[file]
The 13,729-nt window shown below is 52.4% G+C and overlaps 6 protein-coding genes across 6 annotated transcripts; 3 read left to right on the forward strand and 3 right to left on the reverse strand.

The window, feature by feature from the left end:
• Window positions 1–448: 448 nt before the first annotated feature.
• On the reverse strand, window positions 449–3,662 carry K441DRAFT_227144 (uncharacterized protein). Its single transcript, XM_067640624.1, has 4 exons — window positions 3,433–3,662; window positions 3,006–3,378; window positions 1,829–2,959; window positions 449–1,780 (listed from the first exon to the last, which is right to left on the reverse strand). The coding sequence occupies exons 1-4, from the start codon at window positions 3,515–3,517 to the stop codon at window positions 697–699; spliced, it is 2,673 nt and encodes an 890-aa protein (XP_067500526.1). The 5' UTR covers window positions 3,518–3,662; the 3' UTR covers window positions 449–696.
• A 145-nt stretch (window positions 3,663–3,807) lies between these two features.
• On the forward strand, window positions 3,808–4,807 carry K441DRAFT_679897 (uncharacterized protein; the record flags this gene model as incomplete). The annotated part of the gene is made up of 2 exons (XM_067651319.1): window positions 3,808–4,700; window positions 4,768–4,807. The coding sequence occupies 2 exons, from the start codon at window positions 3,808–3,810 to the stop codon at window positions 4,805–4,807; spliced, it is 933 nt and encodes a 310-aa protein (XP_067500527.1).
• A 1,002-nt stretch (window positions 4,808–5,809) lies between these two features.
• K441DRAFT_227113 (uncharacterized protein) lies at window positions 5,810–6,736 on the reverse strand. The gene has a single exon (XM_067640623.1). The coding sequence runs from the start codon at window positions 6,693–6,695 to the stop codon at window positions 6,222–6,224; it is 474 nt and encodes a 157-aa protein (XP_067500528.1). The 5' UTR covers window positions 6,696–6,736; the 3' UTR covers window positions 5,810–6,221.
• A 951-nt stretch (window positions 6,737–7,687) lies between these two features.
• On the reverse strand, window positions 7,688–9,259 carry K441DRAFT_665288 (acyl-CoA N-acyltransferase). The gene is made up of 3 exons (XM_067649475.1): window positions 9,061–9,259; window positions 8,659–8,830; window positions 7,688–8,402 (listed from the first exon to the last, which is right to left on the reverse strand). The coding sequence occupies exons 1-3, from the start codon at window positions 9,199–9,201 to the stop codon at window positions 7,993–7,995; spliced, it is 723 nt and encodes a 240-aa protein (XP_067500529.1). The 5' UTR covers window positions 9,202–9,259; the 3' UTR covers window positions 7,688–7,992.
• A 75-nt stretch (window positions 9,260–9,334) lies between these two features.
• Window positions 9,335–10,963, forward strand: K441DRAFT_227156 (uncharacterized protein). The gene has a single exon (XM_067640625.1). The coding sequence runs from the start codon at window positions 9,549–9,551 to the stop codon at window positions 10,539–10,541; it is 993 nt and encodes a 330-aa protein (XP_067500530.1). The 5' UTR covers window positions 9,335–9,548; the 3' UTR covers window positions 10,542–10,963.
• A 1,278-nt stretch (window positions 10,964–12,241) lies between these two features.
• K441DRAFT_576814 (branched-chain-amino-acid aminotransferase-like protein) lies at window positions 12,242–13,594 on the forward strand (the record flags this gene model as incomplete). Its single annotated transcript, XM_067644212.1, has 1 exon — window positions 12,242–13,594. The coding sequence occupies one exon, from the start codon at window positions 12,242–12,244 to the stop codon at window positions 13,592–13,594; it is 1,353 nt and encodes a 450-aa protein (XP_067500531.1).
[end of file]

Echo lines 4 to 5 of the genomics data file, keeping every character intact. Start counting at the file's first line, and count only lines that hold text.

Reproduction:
• On the reverse strand, window positions 449–3,662 carry K441DRAFT_227144 (uncharacterized protein). Its single transcript, XM_067640624.1, has 4 exons — window positions 3,433–3,662; window positions 3,006–3,378; window positions 1,829–2,959; window positions 449–1,780 (listed from the first exon to the last, which is right to left on the reverse strand). The coding sequence occupies exons 1-4, from the start codon at window positions 3,515–3,517 to the stop codon at window positions 697–699; spliced, it is 2,673 nt and encodes an 890-aa protein (XP_067500526.1). The 5' UTR covers window positions 3,518–3,662; the 3' UTR covers window positions 449–696.
• A 145-nt stretch (window positions 3,663–3,807) lies between these two features.